As part of the process of investigating and repairing old calculators and computers, I've ended up accumulating some interesting "vintage" parts.

This page is a collection of photographs, notes and circuits for vintage clock chips.

The Mostek 5017 is used in the Heathkit GC-1005 (MK5017PAA), GC-1092A (MK5017AA) and GC-1092D (MK5017BA) clocks, as well as other timekeeping products.

You can see the datasheet for this chip here.

You can see a clock project using this chip by clicking here.

This particular one is stamped Archer (Radio Shack's house brand), RS1755 with a date code of 7441 (1974). This is Radio Shack part number 276-1755. Apparently the MK6207N is a pin-compatible equivalent.

If you have any of these chips you'd like to part with, please send me an e-mail!



This chip is used in the MITS DC-6 clock, which typically came as a kit.

Clock circuit using Panaplex gas-discharge display module.

CMOS clock IC drives multi-digit gas-discharge display. Simple circuit does not include alarm, flashing colon, and AM/PM features. Seven segment-driver circuits and four digit-driver circuits are required, although only one of each is shown. Additional drivers are needed if seconds display is desired. Required supply voltages can be obtained from transformer-type supply driving diode bridge; regulation is not needed.

-M. S. Robbins, Electronic Clocks and Watches, Howard W.Sams, 1975, pp. 68-71.

Clock circuit using LED displays, powered via AC or DC.

When AC power fails, MCD-2 optoisolator senses voltage drop and makes Schmitt trigger force strobe input of clock chip to ground, blanking display and reducing current drain from 200 mA on AC to 12 mA on 9 volt standby battery. Clock will run for days on 1000 mAh battery. Two LED pairs that form colons between time digits are operated from digit strobe lines and remain lit when display is blanked, but draw only 1 mA.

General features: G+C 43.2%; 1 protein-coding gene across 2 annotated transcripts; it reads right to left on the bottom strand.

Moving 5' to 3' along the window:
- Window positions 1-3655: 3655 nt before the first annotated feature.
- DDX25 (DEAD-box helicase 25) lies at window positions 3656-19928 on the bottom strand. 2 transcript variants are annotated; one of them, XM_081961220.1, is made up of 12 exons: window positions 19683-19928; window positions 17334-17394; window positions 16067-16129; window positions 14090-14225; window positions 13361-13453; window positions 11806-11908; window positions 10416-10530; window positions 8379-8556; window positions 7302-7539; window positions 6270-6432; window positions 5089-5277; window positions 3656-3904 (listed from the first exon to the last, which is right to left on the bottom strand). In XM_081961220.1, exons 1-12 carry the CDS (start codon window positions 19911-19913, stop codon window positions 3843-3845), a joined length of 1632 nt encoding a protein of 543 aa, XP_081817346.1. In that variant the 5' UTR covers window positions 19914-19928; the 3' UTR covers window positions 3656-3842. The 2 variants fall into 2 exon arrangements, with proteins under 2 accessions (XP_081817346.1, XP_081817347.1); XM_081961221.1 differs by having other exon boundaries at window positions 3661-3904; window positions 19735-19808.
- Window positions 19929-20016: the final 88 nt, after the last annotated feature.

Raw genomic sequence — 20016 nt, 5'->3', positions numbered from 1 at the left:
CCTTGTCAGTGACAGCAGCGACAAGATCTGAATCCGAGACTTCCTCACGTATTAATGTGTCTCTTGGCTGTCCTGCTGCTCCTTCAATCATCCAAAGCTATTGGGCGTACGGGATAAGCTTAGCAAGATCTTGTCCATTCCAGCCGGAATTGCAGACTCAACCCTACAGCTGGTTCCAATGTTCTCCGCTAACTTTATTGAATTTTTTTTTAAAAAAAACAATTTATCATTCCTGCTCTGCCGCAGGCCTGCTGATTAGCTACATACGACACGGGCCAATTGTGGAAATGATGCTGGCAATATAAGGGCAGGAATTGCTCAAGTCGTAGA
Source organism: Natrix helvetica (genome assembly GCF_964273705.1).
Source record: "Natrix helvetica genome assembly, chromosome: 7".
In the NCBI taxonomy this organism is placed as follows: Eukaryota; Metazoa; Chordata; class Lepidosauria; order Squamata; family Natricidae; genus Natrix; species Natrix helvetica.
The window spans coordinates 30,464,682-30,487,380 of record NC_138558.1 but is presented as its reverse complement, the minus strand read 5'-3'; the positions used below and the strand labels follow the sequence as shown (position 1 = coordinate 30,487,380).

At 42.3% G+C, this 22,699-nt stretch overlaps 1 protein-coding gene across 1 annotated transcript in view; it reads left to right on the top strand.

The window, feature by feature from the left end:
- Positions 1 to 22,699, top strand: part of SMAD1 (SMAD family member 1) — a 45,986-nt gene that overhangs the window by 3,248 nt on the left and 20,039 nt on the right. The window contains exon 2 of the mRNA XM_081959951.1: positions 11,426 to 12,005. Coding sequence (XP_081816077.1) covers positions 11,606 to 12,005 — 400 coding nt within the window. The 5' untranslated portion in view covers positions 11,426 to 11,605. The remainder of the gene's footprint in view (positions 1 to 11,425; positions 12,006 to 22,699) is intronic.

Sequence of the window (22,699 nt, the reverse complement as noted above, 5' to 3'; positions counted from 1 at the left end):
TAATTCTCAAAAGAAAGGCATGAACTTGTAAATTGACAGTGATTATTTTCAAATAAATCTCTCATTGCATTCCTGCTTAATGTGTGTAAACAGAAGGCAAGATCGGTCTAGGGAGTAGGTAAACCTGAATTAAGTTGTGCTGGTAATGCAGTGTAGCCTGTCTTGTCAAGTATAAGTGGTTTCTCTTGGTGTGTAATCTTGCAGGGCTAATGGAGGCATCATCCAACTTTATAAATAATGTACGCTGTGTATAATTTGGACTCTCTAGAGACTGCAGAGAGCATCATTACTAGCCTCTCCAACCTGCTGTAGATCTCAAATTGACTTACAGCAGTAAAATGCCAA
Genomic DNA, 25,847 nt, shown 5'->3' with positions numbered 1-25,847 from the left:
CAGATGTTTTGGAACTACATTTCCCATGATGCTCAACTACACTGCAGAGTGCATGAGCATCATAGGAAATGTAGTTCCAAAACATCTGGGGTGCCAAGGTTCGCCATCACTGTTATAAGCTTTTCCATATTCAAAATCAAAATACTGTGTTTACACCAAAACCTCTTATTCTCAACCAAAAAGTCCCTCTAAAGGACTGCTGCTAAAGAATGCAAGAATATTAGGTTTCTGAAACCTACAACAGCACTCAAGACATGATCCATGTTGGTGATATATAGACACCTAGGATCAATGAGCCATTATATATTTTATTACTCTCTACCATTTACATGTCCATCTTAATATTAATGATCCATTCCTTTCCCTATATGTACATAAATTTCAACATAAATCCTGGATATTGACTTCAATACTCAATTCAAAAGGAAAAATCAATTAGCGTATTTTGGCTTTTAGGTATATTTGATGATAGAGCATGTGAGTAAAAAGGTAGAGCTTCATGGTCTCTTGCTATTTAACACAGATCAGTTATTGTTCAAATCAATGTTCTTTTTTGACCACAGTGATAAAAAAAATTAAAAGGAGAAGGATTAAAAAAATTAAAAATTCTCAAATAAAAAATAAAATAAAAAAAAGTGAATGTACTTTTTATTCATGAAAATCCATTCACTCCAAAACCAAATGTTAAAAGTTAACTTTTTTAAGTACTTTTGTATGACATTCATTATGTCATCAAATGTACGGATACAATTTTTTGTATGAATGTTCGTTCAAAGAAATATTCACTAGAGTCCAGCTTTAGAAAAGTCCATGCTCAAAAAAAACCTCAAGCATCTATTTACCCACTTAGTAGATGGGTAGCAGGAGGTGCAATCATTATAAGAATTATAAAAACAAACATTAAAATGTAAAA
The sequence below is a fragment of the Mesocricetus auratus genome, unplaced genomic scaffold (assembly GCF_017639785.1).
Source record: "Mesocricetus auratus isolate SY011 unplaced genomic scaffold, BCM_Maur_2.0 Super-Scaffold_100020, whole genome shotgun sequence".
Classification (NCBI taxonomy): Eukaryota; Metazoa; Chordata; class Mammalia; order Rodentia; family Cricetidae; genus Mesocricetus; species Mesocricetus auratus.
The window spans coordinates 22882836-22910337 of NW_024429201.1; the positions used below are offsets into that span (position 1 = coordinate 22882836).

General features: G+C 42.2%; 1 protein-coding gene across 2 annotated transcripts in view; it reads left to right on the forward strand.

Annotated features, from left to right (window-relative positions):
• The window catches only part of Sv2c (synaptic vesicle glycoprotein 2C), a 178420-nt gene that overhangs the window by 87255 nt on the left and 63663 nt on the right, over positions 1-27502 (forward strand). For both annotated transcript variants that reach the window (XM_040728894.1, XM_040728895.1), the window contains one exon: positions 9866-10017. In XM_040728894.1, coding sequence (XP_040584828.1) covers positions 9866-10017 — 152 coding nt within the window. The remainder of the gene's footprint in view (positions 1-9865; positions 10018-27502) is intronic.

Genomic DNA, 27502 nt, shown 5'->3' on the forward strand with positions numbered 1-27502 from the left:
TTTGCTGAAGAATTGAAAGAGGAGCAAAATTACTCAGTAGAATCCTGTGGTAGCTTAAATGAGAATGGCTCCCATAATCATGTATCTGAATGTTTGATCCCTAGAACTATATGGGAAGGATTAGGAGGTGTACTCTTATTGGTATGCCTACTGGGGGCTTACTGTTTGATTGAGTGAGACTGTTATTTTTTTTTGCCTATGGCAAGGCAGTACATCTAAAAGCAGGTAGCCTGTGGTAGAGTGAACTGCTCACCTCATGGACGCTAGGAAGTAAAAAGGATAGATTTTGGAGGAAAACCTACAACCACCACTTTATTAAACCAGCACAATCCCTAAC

-S. Green, Digital Clock Keeps Counting Even When AC Power Fails, EDN Magazine, Dec, 20, 1974, p 49-51.

Brightness control circuit for MM5314 chip.

Developed for use with single-chip digital clocks in which several displays are multiplexed. Provides automatic brightness control by using variable duty cycle and switching it on and off in synchronism with display of time. Uses 555 timer in monostable mode, triggered by multiplex oscillator to determine off time of display. When ambient light is bright, resistance of ORP12 photocell is low and display is on most of time. Set 470K pot to give low light output without mistriggering under dark conditions. Timer can also drive decimal point directly and give matched brightness.

-M. G. Martin, Automatic Display Brightness Control, Wireless World, April 1976, p 61.

This is a four-digit non-multiplexed clock.

I have a whole bunch of these (somewhere in storage).

Clock circuit powered via 220 volt, 50 Hz AC.

Uses MM5316 alarm clock IC, originally designed to drive LCD or fluorescent displays, but modified here for LED display. Diodes and batteries provide power if AC fails, with blanking of display to extend battery life. Accuracy is poor on batteries but batteries make resetting of time and alarm easier after AC interruption. Alarm uses 555 multivibrator to produce frequency-shift warble on output tone. Time is set by fast and slow buttons, and alarm is set with same buttons while depressing alarm-display button. Transistor type is not critical.

-M. F. Smith, Digital Alarm Clock, Wireless World, Nov. 1976, p 62.

12 Hour 60 Hz 6-digit clock

Part Number Pins Package Hold Strobe 1 PPS 7 Seg BCD Digits
MM5311D 28 Ceramic x x x x 4/6
MM5311N 28 Molded x x x x 4/6
MM5312D 24 Ceramic x x x 4
MM5312N 24 Molded x x x 4
MM5313D 28 Ceramic x x x x 4/6
MM5313N 28 Molded x x x x 4/6
MM5314D 24 Ceramic x x x 4/6
MM5314N 24 Molded x x x 4/6

Click here for a datasheet that describes the MM5309, MM5311, MM5312, MM5313, MM5314 and MM5315 clock chips.

Click here for the MM5316 datasheet.

Click here for a single-digit clock design using the MM5314.

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Last updated May 10, 2012.